GUI API

You can use wgpu for compute tasks and to render offscreen. Rendering to screen is also possible, but we need a canvas for that. Since the Python ecosystem provides many different GUI toolkits, we need an interface.

For convenience, the wgpu library has builtin support for a few GUI toolkits. At the moment these include GLFW, Jupyter, Qt, and wx.

The canvas interface

To render to a window, an object is needed that implements the few functions on the canvas interface, and provide that object to request_adapter(). This is the minimal interface required to hook wgpu-py to any GUI that supports GPU rendering.

class wgpu.gui.WgpuCanvasInterface(*args, **kwargs)

This is the interface that a canvas object must implement in order to be a valid canvas that wgpu can work with.

get_context(kind='gpupresent')

Get the GPUCanvasContext object corresponding to this canvas, which can be used to e.g. obtain a texture to render to.

get_display_id()

Get the native display id on Linux. This is needed in addition to the window id to obtain a surface id. The default implementation calls into the X11 lib to get the display id.

get_physical_size()

Get the physical size of the canvas in integer pixels.

get_window_id()

Get the native window id. This is used to obtain a surface id, so that wgpu can render to the region of the screen occupied by the canvas.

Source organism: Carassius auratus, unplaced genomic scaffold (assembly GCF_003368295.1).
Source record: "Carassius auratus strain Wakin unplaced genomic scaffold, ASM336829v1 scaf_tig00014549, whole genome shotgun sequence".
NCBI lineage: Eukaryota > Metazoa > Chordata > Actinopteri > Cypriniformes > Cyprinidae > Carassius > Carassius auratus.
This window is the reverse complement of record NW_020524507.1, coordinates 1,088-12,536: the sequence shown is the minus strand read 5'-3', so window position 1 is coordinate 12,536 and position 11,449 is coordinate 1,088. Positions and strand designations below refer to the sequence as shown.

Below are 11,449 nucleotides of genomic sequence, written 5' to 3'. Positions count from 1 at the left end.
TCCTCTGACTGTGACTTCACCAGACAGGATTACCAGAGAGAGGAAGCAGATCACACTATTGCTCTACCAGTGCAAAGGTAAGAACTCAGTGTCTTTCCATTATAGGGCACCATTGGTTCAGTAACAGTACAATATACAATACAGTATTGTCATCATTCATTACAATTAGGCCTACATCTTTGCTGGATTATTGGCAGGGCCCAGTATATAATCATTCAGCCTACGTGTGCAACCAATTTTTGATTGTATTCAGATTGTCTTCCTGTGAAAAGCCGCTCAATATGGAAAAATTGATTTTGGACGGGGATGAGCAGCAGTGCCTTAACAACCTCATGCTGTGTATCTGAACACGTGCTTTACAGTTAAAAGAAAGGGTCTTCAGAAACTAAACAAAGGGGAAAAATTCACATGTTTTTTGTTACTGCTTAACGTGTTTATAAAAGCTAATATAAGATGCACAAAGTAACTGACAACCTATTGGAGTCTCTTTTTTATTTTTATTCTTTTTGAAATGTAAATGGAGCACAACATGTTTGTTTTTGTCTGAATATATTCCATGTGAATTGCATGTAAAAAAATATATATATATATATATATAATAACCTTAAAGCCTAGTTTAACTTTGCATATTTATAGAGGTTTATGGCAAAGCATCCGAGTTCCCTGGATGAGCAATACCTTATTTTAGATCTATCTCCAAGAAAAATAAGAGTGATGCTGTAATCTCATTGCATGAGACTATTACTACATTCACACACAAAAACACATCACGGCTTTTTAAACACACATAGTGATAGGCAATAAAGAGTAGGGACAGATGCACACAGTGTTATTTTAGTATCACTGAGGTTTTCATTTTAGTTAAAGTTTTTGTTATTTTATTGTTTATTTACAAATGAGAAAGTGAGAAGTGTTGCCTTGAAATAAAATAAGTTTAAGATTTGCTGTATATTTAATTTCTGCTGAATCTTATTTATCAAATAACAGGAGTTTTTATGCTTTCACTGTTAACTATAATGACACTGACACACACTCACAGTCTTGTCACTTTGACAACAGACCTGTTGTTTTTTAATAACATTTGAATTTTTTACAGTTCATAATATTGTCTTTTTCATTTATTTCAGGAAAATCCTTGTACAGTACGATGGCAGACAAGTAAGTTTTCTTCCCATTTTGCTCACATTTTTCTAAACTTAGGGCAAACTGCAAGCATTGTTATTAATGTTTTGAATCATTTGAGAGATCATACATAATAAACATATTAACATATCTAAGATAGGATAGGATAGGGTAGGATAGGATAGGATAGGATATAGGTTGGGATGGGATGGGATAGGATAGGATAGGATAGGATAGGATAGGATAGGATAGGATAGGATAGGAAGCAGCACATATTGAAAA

The WgpuCanvas base class

For each supported GUI toolkit there are specific WgpuCanvas classes, which are detailed in the following sections. These all derive from the same base class, which defines the common API.

class wgpu.gui.WgpuCanvasBase(*args, max_fps=30, vsync=True, **kwargs)

An abstract class extending WgpuCanvasInterface, that provides a base canvas for various GUI toolkits, so that basic canvas functionality is available via a common API.

It is convenient - but not required - to use this class (or any of its subclasses) to use wgpu-py.

This class applies draw rate limiting, which can be set with the max_fps attribute (default 30). For benchmarks you may also want to set vsync to False.

close()

Close the window.

draw_frame()

The function that gets called at each draw. You can implement this method in a subclass, or set it via a call to request_draw().

get_logical_size()

Get the logical size in float pixels.

get_physical_size()

Get the physical size in integer pixels.

get_pixel_ratio()

Get the float ratio between logical and physical pixels.

is_closed()

Get whether the window is closed.

request_draw(draw_function=None)

Request from the main loop to schedule a new draw event, so that the canvas will be updated. If draw_function is not given, the last set drawing function is used.